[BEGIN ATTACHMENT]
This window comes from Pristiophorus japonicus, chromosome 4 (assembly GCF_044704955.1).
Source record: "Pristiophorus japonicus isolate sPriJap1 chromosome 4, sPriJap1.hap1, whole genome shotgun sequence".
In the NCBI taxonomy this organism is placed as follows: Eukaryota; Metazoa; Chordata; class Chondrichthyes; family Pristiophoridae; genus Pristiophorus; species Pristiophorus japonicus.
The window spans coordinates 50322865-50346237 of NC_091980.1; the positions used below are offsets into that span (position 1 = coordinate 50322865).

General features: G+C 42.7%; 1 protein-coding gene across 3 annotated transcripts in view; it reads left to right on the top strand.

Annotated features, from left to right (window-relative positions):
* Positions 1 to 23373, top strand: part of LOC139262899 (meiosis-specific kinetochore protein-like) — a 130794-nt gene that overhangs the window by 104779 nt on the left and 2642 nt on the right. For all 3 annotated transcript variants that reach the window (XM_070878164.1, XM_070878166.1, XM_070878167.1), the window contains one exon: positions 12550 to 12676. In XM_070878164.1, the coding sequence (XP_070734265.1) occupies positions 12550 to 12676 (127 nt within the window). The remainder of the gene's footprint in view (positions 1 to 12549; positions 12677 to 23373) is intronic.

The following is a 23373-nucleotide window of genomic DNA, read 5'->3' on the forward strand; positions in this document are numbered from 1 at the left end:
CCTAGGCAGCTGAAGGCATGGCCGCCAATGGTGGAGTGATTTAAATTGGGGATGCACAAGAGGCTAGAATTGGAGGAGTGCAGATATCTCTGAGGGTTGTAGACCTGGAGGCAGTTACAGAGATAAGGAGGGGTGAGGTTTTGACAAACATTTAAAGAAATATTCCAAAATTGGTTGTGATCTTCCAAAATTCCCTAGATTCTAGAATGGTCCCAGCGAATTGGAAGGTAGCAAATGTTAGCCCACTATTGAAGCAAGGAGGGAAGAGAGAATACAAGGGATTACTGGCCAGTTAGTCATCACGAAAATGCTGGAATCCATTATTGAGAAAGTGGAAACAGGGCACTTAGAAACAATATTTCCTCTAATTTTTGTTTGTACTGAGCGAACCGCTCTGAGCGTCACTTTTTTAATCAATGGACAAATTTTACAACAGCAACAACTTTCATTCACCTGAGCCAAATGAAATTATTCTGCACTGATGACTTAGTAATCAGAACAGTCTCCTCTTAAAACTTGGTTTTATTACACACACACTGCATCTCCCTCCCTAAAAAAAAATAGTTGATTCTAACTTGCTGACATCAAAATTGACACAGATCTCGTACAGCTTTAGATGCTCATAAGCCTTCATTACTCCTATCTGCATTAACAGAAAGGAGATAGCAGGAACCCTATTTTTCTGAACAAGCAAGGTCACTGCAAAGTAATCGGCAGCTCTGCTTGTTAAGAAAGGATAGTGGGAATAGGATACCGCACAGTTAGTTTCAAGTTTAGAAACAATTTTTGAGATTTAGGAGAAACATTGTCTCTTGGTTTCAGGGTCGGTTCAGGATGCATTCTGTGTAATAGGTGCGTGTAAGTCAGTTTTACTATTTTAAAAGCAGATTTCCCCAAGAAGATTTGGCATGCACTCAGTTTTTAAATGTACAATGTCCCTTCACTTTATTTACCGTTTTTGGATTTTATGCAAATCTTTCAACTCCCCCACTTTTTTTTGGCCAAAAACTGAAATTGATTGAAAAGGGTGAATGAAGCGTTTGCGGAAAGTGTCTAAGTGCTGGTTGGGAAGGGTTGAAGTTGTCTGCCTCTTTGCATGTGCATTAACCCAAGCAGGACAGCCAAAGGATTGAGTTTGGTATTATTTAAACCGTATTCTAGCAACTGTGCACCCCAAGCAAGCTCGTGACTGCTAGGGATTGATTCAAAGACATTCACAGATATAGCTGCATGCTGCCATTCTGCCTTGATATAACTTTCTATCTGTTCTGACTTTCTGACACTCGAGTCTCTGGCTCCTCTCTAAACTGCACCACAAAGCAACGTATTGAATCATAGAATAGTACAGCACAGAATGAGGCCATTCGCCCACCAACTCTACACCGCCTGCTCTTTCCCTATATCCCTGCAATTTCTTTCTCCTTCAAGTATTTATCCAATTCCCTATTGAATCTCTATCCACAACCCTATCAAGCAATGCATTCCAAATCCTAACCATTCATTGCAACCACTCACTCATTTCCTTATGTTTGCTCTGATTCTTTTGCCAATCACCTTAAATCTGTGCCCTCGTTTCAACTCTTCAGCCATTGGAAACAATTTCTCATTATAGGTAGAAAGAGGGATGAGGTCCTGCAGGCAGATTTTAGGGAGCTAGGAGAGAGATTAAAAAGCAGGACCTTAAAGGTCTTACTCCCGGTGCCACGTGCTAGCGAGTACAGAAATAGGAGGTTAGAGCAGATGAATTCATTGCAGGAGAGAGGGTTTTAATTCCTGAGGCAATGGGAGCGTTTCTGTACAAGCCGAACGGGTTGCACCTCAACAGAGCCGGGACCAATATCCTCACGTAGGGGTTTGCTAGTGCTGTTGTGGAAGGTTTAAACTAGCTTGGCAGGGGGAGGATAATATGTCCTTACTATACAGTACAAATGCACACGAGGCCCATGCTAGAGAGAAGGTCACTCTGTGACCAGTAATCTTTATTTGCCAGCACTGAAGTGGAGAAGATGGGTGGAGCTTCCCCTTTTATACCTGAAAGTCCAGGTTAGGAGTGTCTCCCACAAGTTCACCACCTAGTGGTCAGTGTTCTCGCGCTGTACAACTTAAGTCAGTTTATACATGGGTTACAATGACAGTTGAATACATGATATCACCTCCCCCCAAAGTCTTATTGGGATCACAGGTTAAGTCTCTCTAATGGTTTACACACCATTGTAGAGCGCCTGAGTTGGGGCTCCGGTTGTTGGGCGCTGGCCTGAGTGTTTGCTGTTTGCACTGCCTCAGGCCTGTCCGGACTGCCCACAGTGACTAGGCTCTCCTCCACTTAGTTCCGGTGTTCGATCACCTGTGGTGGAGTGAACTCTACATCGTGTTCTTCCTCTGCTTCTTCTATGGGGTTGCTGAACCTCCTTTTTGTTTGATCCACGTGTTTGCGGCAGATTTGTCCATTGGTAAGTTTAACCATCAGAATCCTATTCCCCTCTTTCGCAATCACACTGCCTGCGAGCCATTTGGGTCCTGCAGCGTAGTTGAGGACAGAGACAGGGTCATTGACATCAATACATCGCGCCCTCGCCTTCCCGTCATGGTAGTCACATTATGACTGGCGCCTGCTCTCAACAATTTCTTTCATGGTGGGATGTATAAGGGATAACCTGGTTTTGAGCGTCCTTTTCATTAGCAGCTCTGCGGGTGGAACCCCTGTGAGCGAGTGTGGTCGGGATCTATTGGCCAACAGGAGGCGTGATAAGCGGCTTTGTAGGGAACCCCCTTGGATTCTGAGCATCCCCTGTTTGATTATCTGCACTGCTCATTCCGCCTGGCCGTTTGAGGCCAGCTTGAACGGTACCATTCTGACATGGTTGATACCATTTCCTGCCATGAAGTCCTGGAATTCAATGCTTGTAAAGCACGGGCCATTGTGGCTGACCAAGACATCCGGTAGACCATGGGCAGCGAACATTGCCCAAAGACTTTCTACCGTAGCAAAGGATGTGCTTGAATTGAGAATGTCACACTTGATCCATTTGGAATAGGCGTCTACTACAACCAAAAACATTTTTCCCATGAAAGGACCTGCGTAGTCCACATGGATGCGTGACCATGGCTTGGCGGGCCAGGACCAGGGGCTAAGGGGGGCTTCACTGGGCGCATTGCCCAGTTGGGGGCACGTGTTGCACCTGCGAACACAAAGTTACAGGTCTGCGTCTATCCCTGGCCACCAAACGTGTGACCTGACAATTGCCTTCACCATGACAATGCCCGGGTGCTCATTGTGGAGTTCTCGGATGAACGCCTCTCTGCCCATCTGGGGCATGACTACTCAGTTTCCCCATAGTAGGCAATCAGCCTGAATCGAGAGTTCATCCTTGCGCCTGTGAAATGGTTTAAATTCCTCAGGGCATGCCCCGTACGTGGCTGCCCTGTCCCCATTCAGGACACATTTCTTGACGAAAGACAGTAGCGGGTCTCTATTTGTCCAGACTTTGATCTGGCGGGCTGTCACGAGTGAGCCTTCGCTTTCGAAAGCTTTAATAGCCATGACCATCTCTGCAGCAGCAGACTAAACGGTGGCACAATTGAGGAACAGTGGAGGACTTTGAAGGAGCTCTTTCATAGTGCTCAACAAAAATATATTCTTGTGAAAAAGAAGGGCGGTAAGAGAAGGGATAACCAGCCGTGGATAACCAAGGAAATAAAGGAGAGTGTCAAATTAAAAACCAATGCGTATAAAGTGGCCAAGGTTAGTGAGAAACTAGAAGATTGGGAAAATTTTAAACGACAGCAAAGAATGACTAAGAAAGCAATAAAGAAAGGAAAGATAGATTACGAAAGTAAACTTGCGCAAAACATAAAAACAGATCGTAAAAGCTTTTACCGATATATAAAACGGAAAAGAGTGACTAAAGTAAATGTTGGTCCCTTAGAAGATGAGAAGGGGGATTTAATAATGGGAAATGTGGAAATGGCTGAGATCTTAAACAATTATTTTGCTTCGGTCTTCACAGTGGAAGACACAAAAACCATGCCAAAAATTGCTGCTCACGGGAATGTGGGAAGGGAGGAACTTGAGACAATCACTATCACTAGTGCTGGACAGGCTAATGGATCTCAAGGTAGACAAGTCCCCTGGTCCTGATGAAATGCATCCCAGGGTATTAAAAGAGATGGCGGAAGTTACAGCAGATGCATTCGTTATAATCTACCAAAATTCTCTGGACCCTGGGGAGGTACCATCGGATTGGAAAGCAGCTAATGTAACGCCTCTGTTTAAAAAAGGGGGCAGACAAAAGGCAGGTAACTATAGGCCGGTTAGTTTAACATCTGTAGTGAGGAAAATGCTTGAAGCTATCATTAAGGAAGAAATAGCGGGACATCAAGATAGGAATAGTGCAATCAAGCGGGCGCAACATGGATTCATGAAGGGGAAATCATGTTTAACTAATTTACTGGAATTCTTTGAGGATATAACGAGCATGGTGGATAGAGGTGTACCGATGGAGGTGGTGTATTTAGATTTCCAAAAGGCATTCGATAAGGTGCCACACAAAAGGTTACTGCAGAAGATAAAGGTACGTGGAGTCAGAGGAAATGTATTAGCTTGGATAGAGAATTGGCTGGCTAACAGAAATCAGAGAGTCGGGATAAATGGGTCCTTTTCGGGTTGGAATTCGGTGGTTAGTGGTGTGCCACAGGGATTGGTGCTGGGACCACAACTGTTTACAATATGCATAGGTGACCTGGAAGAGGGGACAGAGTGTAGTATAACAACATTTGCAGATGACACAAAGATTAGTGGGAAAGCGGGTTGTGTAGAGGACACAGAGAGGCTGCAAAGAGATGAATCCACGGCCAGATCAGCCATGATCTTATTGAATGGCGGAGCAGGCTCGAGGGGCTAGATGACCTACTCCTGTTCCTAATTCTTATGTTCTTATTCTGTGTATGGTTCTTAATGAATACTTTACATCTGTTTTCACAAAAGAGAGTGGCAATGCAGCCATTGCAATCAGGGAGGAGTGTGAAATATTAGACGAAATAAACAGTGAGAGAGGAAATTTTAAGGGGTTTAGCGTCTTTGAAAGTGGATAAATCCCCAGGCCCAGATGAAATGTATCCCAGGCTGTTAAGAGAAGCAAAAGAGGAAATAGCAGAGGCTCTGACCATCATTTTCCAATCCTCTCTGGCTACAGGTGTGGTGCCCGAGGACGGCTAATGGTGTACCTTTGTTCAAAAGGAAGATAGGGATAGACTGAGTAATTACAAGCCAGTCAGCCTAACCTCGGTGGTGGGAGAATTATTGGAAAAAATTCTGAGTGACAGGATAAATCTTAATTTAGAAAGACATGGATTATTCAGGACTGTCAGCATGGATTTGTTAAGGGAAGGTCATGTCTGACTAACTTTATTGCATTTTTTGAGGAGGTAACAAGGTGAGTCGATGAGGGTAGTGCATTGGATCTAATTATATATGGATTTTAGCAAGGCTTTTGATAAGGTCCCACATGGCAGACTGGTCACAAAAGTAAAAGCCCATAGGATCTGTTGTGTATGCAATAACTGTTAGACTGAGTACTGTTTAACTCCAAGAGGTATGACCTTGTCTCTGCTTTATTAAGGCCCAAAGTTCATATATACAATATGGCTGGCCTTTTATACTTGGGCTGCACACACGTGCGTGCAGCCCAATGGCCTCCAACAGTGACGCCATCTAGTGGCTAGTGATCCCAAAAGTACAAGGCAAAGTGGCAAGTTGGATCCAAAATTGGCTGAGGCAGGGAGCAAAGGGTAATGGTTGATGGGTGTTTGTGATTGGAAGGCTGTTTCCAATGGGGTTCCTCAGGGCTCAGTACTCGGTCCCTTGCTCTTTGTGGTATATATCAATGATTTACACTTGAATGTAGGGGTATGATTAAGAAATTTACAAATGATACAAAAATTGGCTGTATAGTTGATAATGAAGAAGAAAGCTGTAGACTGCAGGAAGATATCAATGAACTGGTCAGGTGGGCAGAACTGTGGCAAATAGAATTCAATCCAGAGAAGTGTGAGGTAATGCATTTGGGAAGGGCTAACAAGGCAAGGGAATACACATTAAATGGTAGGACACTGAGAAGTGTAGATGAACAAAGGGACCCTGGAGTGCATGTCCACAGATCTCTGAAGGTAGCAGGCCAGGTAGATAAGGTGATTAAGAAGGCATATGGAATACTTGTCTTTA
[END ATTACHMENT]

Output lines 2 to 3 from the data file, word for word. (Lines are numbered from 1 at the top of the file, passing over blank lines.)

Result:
Source record: "Pristiophorus japonicus isolate sPriJap1 chromosome 4, sPriJap1.hap1, whole genome shotgun sequence".
In the NCBI taxonomy this organism is placed as follows: Eukaryota; Metazoa; Chordata; class Chondrichthyes; family Pristiophoridae; genus Pristiophorus; species Pristiophorus japonicus.